Sunday,19 August, 2018
Current issue | Issue 1265, (8 - 14 October 2015)
Sunday,19 August, 2018
Issue 1265, (8 - 14 October 2015)

Ahram Weekly

Alexandria’s land battle

A dispute over land ownership has resulted in one person dead and others injured in the Amreya district of Alexandria, writes Ameera Fouad

Al-Ahram Weekly

The Amreya district in Alexandria has recently seen a wave of conflict between residents over the disputed ownership of a piece of land. The problem first began in 2012, following the election of Muslim Brotherhood president Mohamed Morsi. During Morsi’s one-year rule, there was an increase in land disputes involving Salafists and their Coptic neighbours.

Located in southwest Alexandria, 20 km from the centre of Egypt’s northern Mediterranean port, the Al-Ella village dispute began when two of the largest families in the district tried to take control of a ten-feddan piece of land without official documentation.

Local people belonging to the Muslim Al-Houty family seized more than ten feddans of land owned by Copt Hamdy Makanouti without legal documentation. Although the Makanouti family went to court to regain the land and won the case, they have not been allowed to go back onto the land due to threats of violence from the Al-Houty family.

The Al-Houty family is accused of not only frightening the neighbourhood, but also using its religious identity to defy the law. Whenever the police tried to intervene and implement the court order in favour of the Makanouti family, the Al-Houtys used mosque loudspeakers to stir up crowds of people against Christians.

“That’s exactly what happened on 20 September, like in 2013 when the police tried to restore the land. Whenever the police try to implement the court order to restore our stolen land, the Al-Houty family, which belongs to the Salafist sect, resort to using mosques to gather crowds not only against us as Christians but also against the police and all the Muslims who are standing with us,” said Nessim Makanouti, a family member.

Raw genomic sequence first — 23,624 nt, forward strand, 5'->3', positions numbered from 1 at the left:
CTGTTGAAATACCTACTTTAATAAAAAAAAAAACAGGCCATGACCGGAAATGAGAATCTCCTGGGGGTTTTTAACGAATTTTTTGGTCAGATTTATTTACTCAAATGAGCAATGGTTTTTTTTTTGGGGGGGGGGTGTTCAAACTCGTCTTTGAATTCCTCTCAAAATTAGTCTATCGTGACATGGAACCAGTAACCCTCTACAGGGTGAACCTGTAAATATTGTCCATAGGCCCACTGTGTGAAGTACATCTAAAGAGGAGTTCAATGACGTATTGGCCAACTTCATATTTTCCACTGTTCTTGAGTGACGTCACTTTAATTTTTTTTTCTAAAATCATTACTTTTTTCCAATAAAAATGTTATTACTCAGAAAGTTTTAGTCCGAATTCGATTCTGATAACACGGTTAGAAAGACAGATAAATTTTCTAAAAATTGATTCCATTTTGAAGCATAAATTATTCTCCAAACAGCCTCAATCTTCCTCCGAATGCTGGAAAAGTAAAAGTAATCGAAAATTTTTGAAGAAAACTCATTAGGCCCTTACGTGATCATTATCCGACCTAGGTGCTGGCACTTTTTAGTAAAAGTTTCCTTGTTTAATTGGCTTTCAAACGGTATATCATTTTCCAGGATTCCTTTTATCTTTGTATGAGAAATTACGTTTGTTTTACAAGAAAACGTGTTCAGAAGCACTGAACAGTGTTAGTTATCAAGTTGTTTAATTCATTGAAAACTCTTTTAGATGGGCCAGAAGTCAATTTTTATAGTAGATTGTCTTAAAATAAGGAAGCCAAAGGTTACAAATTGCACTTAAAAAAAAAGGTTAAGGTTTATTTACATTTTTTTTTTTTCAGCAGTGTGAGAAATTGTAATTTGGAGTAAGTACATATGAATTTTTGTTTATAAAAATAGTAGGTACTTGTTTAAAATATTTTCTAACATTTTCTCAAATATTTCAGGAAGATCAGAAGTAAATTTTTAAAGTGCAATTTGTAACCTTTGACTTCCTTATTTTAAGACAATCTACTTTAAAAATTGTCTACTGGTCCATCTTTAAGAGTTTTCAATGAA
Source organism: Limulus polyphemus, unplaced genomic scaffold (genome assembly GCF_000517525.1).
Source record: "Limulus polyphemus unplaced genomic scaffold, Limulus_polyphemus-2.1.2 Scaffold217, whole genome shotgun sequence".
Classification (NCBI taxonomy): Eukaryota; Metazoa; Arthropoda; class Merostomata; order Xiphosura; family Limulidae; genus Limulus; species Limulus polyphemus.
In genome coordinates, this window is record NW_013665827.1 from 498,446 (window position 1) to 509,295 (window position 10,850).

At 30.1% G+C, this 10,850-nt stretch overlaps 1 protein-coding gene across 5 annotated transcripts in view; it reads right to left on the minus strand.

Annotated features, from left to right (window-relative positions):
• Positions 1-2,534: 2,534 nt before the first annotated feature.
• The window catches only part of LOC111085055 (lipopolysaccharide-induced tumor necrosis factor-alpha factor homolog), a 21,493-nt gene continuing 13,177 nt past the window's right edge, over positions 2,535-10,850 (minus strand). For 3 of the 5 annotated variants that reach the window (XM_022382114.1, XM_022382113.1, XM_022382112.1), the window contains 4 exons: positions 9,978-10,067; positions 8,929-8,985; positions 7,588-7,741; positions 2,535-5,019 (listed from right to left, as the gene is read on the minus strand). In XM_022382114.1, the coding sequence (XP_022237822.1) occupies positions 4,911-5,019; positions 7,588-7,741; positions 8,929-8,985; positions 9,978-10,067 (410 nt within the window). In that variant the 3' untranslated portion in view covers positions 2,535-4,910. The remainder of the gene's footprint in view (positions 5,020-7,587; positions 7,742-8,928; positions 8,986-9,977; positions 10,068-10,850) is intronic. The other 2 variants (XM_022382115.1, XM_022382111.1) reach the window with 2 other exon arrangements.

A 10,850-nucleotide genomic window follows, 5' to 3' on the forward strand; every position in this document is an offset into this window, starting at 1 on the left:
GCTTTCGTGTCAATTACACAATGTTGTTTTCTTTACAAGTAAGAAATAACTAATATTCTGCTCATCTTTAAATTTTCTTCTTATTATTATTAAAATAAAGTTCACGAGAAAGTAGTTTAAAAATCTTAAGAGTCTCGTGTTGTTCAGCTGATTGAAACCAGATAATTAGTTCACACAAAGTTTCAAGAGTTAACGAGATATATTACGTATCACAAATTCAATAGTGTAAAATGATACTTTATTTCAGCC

“In the course of a gun fight with the police in September, one person was killed and the police fled. We didn’t want this violence, and we have never done anything to harm the Al-Houty family, verbally or non-verbally. The court found in our favour in 2013, and we want the judgement to be implemented,” Nessim Makanouti added.

However, especially after the death of the Al-Houty family member in the gunfight, matters have become worse for the Makanouti family, which now feels trapped inside their house. The children are frightened to go to school, their church has been attacked, and they have not recovered their land.

“Although this was never a religious conflict, the way the Al-Houty family has used religion to drum up crowds against Christians is unacceptable. Using mosque loudspeakers and attacking the Makanouti family house is quite unacceptable,” Nader Shokry, a member of the Copts against Oppression campaign group told the Weekly.

A week after the escalation of the dispute and after a Christian woman was injured while praying in the Church of Mar Girgis (St George) in Alexandria, attempts at reconciliation between the two families were made. The reconciliation session took place after the intervention of the Maghawra and Deifallah tribes, who stepped in to try to bring the families back together.

Thus far, the truce between the families has lasted four months. The terms of the truce include the Makanouti family not attempting to reclaim the land for the next four months, the family staying away from the Church of Mar Girgis for four months, the Al-Houty family staying away from Makanouti property, and the two parties agreeing to abide by the agreement.

The reconciliation session was held at the local mosque, and the participants included local tribes and local government and security officials, as well as village elders and Father Boqtor Nashed of the Mar Girgis Church.

“I don’t find the terms satisfactory, and I can’t understand the reason behind banning Christians from going to church,” Shokry said. “The agreement denies Christians the right to claim their land, although this was given by a court order that should be implemented. It is as if peace has been achieved in exchange for land.”

Although the authorities have intervened several times to restore the ten feddans of land to the Makanouti family, it seems the strongest party is winning for the time being. The question remains of when the stolen land in Alexandria will be returned to its Coptic owners.

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